CONVERSATION– We need communication with other people often and authentically. Social media, phone calls, text and email messages substitute when necessary, but they shouldn’t replace face to face time with others. Book clubs, hobby groups, classes, church groups provide safe places to share ideas and learn from others.

2 women talking over coffee with open bibles
Conversation over coffee can be therapeutic. graphic from the Lightstock collection of stock photos, graphics, and other media, an affiliate link

I am indebted to another physician blogger Vania Manipod, D.O. a psychiatrist who believes “it’s stylish to talk about mental health.” A post she wrote in 2015 addressed these ideas and prompted me to explore them in a previous post here.

Please take time to read Dr. Manipod’s post and others on her blog-

“New Year’s Resolution Ideas to Enhance Your Mental Health”

exploring the HEART of healthy habits

I appreciate all of you who follow this blog; there are numerous other blogs to choose from so I am honored you chose to spend some time here. A special welcome to all my new followers from this past month.

I would love for you to start following Watercress Words : use this form to get an email notification of new posts . Please find and follow me on Facebook, Pinterest and LinkedIn. Thanks so much.

 

                              Dr. Aletha 

This website is owned and operated by Aletha Oglesby, an Arbonne Independent Consultant, and is not endorsed by Arbonne. Any opinions expressed on this website are made by and the responsibility of the Independent Consultant and should not be construed as a representation of the opinions of Arbonne.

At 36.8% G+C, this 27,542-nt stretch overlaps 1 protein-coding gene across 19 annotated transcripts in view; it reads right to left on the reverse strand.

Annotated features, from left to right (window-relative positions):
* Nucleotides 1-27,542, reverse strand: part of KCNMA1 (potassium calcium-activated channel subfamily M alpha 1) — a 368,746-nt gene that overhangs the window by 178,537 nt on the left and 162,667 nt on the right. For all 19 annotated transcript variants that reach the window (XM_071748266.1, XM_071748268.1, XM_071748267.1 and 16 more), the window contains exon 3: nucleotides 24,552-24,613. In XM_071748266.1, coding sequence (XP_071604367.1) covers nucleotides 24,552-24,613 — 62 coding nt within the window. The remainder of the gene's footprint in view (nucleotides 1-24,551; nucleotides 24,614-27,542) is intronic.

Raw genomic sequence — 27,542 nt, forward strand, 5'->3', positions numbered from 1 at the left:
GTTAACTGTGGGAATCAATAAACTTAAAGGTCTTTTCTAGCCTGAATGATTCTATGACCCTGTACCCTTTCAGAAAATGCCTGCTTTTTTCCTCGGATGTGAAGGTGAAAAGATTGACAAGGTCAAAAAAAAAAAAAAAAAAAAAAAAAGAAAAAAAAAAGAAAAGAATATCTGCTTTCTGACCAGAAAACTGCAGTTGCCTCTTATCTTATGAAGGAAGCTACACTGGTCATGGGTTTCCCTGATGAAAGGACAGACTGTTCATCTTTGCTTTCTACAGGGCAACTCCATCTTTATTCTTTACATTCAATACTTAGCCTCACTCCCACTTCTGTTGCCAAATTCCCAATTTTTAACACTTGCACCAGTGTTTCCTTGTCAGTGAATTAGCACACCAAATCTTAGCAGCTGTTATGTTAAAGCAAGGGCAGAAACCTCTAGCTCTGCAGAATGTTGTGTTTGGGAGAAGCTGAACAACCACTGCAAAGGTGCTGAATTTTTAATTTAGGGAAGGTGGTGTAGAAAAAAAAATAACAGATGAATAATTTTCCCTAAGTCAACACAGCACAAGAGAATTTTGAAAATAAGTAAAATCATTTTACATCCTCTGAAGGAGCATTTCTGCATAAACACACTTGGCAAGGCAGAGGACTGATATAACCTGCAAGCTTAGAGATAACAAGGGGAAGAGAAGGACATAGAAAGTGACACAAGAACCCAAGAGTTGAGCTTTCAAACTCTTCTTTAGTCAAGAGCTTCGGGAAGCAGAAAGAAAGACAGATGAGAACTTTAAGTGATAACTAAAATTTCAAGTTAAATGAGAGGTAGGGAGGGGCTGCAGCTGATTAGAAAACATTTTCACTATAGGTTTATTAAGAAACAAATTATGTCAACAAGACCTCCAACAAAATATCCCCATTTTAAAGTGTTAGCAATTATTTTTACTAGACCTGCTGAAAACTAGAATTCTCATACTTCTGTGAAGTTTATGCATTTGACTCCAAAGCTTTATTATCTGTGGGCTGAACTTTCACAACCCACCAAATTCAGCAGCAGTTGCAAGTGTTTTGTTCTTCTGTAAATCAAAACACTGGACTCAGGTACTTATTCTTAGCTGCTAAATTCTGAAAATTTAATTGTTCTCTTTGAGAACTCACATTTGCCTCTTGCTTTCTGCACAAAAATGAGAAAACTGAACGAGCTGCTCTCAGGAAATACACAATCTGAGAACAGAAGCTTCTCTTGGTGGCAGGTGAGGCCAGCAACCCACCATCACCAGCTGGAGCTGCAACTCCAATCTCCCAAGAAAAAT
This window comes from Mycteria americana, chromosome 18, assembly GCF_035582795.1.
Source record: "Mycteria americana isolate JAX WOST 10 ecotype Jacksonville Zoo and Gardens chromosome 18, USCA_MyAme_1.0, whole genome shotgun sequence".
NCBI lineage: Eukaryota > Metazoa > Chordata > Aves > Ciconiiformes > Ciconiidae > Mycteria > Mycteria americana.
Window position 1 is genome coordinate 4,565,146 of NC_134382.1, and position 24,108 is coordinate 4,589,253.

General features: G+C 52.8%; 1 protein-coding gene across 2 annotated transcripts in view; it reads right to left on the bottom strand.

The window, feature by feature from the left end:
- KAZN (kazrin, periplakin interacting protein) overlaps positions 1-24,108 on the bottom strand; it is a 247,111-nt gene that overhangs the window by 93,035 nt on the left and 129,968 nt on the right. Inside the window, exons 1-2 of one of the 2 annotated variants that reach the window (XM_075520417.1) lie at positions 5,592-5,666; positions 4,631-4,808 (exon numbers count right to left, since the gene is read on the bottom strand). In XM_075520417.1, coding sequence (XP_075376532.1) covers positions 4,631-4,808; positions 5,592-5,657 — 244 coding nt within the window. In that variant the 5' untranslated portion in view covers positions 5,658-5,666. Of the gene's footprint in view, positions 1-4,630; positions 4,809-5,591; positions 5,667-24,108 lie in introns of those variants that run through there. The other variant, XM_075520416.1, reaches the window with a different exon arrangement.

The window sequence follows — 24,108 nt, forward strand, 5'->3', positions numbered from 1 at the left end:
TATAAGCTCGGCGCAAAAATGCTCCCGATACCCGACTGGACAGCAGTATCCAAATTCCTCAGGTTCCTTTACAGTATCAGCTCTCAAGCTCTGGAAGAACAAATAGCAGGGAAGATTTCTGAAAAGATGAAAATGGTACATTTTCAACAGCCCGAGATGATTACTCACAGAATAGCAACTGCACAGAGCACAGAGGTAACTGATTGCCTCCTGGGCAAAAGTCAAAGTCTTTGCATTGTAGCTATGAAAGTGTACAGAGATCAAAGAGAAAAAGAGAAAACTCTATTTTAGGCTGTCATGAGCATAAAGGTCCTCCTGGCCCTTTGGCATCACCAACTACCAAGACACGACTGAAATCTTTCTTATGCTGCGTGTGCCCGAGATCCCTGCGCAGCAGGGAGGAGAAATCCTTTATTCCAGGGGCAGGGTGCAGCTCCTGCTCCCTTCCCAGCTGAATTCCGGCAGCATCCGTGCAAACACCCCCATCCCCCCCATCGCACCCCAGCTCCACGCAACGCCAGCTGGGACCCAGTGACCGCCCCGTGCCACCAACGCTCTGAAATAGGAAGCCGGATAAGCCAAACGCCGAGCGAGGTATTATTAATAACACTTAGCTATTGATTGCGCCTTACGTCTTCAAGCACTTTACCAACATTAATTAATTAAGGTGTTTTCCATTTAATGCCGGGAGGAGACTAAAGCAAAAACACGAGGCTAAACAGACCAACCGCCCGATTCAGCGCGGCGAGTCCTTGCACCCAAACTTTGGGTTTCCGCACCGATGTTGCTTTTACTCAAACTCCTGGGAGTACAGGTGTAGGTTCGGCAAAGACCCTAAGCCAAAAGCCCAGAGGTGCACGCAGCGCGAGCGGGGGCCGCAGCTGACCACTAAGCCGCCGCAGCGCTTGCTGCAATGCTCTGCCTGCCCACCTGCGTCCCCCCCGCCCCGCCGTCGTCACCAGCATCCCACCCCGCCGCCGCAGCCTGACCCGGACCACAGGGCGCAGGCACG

Arbonne makes no promises or guarantees that any Independent Consultant will be financially successful, as each Independent Consultant’s results are dependent on their own skill and effort.
You should not rely on the results of other Arbonne Independent Consultants as an indication of what you should expect to earn. The annual typical earning statement is contained in the Arbonne Independent Consultant Compensation Summary (ICCS) available iccs.arbonne.com.

Expert advice to sleep well every night

Most of us have trouble sleeping occasionally, but if you persistently have difficulty with sleep, you may have a medical condition associated with sleep disturbances such as sleep apnea, restless legs syndrome, depression, or PTSD.

If you live somewhere that observes Daylight Savings Time, you get an “extra” hour of sleep the first Sunday in November when you revert to standard time; unfortunately you lose that hour in the spring when DST starts.

But just like the jet lag from travel, these time changes can interrupt our sleep schedule for a few days. And if you already have trouble sleeping, it’s even more of a problem.

Here’s a review of what sleep professionals recommend to help. But for persistent or severe problems, see your own doctor to get started.

 

person sleeping on a couch
Sometimes getting a good night’s sleep can be a challenge.

 

(Affiliate links are used in this post.It costs nothing extra to shop through these links and this blog may earn a small commission, which funds its existence. )